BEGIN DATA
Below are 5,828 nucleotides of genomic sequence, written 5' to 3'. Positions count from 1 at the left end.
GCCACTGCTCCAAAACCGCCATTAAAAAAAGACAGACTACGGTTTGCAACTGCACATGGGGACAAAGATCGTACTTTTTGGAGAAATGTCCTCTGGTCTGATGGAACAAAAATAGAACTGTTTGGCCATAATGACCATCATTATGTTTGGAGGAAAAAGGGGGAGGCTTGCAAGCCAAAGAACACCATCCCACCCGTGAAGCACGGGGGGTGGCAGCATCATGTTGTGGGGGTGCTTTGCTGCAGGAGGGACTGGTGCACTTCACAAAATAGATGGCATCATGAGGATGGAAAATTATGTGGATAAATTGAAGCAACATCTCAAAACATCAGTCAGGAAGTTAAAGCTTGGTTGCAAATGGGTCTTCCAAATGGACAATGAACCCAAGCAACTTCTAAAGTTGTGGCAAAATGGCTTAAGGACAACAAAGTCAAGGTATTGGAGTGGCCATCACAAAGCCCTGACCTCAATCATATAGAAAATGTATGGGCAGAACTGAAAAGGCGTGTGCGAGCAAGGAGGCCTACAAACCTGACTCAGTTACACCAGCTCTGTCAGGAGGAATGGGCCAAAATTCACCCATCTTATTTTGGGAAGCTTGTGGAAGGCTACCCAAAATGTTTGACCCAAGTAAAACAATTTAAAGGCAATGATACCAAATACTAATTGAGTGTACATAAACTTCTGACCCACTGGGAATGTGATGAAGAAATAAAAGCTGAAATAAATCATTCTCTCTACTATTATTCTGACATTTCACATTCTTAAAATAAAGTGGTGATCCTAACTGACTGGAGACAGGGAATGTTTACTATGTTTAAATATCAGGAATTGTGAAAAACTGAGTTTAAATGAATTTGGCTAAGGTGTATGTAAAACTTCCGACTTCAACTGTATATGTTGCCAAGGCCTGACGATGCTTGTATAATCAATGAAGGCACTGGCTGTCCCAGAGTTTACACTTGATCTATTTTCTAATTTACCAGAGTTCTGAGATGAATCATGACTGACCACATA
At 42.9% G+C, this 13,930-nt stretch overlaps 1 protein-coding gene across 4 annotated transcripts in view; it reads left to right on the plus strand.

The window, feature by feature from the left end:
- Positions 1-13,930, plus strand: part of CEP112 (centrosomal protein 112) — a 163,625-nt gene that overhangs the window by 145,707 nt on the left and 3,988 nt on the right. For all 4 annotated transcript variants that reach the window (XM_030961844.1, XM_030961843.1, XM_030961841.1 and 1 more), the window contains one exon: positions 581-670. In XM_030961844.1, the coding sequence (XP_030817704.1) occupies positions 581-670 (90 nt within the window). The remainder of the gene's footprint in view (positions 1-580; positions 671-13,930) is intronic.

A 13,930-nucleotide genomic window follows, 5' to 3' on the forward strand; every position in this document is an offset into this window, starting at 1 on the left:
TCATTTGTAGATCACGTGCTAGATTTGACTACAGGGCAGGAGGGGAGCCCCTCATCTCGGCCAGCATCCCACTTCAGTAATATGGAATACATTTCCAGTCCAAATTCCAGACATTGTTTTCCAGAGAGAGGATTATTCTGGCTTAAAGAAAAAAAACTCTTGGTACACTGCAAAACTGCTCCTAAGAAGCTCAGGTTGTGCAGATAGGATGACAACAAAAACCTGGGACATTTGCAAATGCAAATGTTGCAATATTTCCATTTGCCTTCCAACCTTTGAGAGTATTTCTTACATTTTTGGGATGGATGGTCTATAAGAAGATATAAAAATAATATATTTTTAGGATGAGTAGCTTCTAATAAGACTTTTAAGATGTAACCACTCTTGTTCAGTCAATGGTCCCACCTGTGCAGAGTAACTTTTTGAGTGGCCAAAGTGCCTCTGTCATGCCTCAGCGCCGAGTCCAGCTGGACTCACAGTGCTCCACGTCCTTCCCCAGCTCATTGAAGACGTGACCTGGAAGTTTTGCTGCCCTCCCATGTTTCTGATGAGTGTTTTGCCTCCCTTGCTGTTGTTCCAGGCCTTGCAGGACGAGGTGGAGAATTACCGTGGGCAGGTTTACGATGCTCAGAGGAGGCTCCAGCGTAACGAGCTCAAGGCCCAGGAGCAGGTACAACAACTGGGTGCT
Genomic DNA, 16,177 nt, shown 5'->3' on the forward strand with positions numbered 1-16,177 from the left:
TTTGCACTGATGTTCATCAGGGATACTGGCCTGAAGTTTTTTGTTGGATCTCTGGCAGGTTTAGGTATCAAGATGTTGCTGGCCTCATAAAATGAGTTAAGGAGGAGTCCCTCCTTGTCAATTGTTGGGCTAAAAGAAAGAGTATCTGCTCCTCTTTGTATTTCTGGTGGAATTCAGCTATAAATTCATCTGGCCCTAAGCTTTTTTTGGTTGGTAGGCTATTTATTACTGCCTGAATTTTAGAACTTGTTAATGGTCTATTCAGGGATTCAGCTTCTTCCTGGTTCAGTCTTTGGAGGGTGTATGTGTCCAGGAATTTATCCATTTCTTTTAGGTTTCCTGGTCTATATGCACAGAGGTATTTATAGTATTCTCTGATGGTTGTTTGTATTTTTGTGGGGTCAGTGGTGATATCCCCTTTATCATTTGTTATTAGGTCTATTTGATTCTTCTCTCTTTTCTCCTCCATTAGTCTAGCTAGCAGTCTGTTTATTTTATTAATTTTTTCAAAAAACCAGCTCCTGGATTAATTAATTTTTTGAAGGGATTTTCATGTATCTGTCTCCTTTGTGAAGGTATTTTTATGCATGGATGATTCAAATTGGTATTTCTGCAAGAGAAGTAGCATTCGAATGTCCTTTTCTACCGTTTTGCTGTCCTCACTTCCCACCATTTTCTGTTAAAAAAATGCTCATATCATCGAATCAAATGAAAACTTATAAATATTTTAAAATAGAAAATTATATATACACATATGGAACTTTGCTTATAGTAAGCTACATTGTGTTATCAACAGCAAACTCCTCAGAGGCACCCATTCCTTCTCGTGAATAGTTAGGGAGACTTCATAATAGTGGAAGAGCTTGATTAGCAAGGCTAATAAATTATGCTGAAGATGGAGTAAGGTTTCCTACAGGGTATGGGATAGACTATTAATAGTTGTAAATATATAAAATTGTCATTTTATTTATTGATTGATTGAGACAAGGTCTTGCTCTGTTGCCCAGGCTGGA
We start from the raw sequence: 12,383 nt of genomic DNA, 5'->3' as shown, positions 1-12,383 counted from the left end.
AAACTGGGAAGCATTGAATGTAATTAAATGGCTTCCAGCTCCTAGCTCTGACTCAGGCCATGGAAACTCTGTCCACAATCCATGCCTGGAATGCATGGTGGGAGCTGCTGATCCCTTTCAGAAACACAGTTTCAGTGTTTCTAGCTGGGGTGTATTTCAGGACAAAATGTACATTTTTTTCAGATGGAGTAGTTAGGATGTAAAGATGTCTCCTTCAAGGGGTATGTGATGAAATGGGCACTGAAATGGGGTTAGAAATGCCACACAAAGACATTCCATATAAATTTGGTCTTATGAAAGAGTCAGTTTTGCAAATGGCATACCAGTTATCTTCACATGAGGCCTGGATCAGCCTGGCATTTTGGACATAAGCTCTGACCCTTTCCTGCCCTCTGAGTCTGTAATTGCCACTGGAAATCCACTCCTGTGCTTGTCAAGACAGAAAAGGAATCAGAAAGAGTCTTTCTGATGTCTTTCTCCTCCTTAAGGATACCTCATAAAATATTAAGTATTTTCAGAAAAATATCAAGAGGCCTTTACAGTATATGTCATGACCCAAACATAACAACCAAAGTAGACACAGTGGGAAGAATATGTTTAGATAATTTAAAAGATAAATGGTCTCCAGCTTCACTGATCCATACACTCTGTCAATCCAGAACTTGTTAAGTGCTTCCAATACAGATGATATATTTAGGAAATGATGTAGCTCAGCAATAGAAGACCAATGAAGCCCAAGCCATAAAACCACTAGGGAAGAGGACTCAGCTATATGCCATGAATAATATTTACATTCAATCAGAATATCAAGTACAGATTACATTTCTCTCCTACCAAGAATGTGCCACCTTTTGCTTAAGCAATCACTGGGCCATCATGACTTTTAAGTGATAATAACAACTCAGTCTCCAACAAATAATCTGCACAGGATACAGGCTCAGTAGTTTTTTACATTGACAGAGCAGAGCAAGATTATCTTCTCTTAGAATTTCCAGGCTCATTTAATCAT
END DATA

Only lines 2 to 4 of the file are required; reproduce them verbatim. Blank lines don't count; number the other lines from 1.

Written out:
GCCACTGCTCCAAAACCGCCATTAAAAAAAGACAGACTACGGTTTGCAACTGCACATGGGGACAAAGATCGTACTTTTTGGAGAAATGTCCTCTGGTCTGATGGAACAAAAATAGAACTGTTTGGCCATAATGACCATCATTATGTTTGGAGGAAAAAGGGGGAGGCTTGCAAGCCAAAGAACACCATCCCACCCGTGAAGCACGGGGGGTGGCAGCATCATGTTGTGGGGGTGCTTTGCTGCAGGAGGGACTGGTGCACTTCACAAAATAGATGGCATCATGAGGATGGAAAATTATGTGGATAAATTGAAGCAACATCTCAAAACATCAGTCAGGAAGTTAAAGCTTGGTTGCAAATGGGTCTTCCAAATGGACAATGAACCCAAGCAACTTCTAAAGTTGTGGCAAAATGGCTTAAGGACAACAAAGTCAAGGTATTGGAGTGGCCATCACAAAGCCCTGACCTCAATCATATAGAAAATGTATGGGCAGAACTGAAAAGGCGTGTGCGAGCAAGGAGGCCTACAAACCTGACTCAGTTACACCAGCTCTGTCAGGAGGAATGGGCCAAAATTCACCCATCTTATTTTGGGAAGCTTGTGGAAGGCTACCCAAAATGTTTGACCCAAGTAAAACAATTTAAAGGCAATGATACCAAATACTAATTGAGTGTACATAAACTTCTGACCCACTGGGAATGTGATGAAGAAATAAAAGCTGAAATAAATCATTCTCTCTACTATTATTCTGACATTTCACATTCTTAAAATAAAGTGGTGATCCTAACTGACTGGAGACAGGGAATGTTTACTATGTTTAAATATCAGGAATTGTGAAAAACTGAGTTTAAATGAATTTGGCTAAGGTGTATGTAAAACTTCCGACTTCAACTGTATATGTTGCCAAGGCCTGACGATGCTTGTATAATCAATGAAGGCACTGGCTGTCCCAGAGTTTACACTTGATCTATTTTCTAATTTACCAGAGTTCTGAGATGAATCATGACTGACCACATA
At 42.9% G+C, this 13,930-nt stretch overlaps 1 protein-coding gene across 4 annotated transcripts in view; it reads left to right on the plus strand.

The window, feature by feature from the left end: